The role of stromal-immune cell interactions in the pathogenesis of tendinopathy

Crowe, Lindsay Alison Niven (2020) The role of stromal-immune cell interactions in the pathogenesis of tendinopathy. PhD thesis, University of Glasgow.

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Abstract

Background: Overuse injuries of the tendon—encompassed by the term ‘tendinopathy’—represent a largely underestimated group of musculoskeletal disorders associated with chronic inflammation and dysregulated tissue repair. Tendinopathies account for 30-50% of all sporting injuries and a high proportion of rheumatological and orthopaedic referrals from primary care physicians. Despite historical disagreement between ‘inflammation’ vs ‘degeneration’ hypotheses it is now widely accepted that inflammatory mechanisms elicited by persistent mechanical injury at a microscopic level disturb the intricate homeostatic balance that exists between stromal and immune cell compartments within the tendon during the initial stages of disease. The molecular mechanisms that regulate inflammatory pathways in tendinopathy are largely unknown therefore this thesis sought to characterize mechanisms involved in activation of the innate immune system and subsequent development of persistent inflammation and aberrant matrix repair.

Key results: Gene expression analysis of tendon tissue identified the presence of myeloid associated alarmins S100A8 and S100A9 in early tendinopathy. Treatment of primary human tenocytes with exogenous S100A8 & A9 enhanced cytokine and chemokine release; however, no alterations in genes associated with matrix remodelling were observed indicating these alarmins act to exaggerate the inflammatory response in the early stages of disease. Extensive phenotyping of tendon stromal cells by flow cytometry identified the presence of novel subsets of tenocytes that are expanded under chronic inflammatory conditions. Furthermore, enhanced expression of markers associated with stromal cell activation was observed ex vivo in late tendinopathic tissue and in vitro in response to inflammatory stimuli. I next identified a contact dependent mechanism through which stromal cells influence immune cell phenotype and differentiation in a direct tenocyte-monocyte co-culture model. Finally, expression of stromal activation markers podoplanin and VCAM1 in tenocytes was silenced by siRNA mediated knockdown; however, no discernible alterations in tenocyte behaviour or changes in monocyte phenotype (induced by monocyte-tenocyte co-culture) were observed indicating alternate mechanisms are responsible for these interactions.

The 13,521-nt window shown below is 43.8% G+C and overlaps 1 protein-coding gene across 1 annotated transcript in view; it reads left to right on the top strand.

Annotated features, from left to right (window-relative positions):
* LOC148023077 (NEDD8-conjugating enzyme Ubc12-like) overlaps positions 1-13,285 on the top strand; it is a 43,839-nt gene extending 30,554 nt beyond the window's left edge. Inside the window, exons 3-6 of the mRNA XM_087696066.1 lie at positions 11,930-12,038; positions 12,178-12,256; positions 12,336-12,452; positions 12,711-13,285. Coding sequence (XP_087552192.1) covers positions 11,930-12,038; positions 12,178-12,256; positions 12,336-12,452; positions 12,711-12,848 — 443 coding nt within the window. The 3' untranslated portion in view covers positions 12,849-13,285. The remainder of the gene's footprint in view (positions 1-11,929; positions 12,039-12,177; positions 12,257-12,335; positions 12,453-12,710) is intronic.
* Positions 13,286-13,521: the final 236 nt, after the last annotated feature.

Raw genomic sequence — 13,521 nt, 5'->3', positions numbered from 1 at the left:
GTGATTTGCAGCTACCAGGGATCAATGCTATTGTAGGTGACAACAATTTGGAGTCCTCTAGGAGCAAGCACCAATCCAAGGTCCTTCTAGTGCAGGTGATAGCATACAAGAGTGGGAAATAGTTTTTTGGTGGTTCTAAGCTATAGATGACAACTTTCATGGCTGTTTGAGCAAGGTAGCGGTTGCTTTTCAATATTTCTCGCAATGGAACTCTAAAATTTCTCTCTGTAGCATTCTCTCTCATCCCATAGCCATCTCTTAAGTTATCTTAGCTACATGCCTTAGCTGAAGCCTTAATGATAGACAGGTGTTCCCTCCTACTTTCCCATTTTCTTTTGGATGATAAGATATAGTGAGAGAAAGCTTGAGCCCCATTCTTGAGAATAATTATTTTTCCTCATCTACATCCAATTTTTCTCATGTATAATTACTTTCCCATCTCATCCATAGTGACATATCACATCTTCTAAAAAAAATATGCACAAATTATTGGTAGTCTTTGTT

Conclusions: This study has identified novel stromal-immune cell crosstalk in tendinopathy and highlighted the significance of these interactions in the development of non-resolving chronic inflammation.

Item Type: Thesis (PhD)
Qualification Level: Doctoral
Subjects: Q Science > QR Microbiology
Q Science > QR Microbiology > QR180 Immunology
Colleges/Schools: College of Medical Veterinary and Life Sciences > Institute of Infection Immunity and Inflammation > Immunology
Supervisor's Name: Millar, Mr. Neal
Date of Award: 2020
Depositing User: Lindsay A N Crowe
Unique ID: glathesis:2020-79038
Copyright: Copyright of this thesis is held by the author.
Date Deposited: 02 Mar 2020 17:18
Last Modified: 02 Mar 2020 17:22
URI: http://theses.gla.ac.uk/id/eprint/79038

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